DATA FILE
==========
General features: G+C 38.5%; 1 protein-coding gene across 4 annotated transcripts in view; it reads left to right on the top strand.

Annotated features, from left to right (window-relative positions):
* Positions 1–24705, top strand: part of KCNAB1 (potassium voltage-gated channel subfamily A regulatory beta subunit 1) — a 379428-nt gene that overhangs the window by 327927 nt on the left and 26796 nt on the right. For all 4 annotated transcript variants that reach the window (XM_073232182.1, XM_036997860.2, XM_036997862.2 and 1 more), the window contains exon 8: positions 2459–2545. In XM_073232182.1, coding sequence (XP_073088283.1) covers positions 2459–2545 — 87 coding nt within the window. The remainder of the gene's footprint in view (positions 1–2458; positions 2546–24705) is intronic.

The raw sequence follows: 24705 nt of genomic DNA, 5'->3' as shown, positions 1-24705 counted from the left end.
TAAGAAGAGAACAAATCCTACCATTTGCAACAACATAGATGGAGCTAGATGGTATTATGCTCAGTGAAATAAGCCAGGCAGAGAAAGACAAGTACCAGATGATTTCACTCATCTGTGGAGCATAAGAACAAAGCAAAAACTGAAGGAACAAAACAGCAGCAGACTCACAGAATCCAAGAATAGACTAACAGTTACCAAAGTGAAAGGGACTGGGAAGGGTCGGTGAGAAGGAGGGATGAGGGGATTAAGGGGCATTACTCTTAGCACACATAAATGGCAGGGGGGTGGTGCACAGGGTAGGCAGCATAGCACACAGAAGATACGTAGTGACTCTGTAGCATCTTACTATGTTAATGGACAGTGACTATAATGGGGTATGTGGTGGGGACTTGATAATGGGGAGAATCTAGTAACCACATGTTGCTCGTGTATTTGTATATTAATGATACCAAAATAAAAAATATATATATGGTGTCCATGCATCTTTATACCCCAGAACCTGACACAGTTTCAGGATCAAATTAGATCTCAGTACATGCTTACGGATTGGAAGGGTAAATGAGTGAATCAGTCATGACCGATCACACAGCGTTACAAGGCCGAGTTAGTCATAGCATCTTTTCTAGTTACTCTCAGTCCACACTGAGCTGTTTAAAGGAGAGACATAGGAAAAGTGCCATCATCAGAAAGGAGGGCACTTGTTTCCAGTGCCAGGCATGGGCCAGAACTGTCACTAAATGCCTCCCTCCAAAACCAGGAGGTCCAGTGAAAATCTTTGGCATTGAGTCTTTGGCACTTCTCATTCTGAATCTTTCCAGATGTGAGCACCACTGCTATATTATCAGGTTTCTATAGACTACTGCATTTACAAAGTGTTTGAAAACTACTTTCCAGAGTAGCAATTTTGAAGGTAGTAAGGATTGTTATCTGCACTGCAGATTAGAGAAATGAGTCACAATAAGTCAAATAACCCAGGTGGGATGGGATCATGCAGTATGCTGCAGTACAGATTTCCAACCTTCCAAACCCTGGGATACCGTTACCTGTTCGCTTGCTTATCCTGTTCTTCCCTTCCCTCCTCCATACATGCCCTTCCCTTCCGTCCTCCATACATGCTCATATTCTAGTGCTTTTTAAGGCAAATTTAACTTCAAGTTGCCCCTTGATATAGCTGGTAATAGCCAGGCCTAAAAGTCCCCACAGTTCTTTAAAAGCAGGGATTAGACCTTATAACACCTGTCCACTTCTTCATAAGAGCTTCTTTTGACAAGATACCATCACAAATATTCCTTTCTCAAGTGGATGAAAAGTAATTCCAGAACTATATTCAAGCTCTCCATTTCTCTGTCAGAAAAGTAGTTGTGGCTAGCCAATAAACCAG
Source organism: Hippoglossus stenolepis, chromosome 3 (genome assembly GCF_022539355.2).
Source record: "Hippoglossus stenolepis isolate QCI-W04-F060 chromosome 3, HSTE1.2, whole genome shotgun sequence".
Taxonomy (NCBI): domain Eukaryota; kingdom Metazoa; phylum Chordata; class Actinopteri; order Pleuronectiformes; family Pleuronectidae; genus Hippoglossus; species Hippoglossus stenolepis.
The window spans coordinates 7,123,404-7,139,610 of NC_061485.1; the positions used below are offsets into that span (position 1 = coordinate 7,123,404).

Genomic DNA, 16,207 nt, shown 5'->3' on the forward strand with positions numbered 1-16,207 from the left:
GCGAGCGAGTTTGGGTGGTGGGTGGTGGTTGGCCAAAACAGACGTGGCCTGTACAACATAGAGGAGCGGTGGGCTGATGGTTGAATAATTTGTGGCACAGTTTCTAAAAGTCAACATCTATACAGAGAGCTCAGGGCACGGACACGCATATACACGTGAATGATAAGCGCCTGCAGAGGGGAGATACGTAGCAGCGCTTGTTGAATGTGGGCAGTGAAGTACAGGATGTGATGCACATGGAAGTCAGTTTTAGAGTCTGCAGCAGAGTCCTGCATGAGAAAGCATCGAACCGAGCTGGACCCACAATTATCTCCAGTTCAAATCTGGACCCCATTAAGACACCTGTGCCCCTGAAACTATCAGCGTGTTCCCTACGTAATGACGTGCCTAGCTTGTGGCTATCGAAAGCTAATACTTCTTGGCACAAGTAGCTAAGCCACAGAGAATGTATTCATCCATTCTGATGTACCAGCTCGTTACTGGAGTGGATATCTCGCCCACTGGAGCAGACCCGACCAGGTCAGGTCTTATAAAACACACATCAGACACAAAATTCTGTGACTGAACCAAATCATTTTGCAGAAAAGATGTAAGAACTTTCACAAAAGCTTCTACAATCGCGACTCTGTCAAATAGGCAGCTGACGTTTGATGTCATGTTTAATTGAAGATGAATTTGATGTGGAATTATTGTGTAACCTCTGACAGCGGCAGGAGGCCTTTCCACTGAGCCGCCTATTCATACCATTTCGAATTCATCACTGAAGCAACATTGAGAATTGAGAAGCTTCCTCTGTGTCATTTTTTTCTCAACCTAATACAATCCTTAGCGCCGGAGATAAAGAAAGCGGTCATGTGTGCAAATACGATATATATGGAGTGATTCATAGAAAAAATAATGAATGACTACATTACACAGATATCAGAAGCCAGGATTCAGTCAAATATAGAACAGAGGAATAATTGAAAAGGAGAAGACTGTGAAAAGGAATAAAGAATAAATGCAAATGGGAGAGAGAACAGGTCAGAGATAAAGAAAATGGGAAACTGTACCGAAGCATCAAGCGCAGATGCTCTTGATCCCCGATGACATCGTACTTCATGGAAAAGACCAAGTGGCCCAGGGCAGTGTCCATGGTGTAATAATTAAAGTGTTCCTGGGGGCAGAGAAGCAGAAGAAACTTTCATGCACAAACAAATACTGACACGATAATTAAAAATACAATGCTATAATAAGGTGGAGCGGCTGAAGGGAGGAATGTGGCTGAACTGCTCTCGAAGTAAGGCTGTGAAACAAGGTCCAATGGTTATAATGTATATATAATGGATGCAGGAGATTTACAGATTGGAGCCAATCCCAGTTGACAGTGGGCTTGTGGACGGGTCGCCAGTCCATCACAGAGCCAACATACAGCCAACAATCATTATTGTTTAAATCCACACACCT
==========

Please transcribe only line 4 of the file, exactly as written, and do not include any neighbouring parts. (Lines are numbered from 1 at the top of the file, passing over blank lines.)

The raw sequence follows: 24705 nt of genomic DNA, 5'->3' as shown, positions 1-24705 counted from the left end.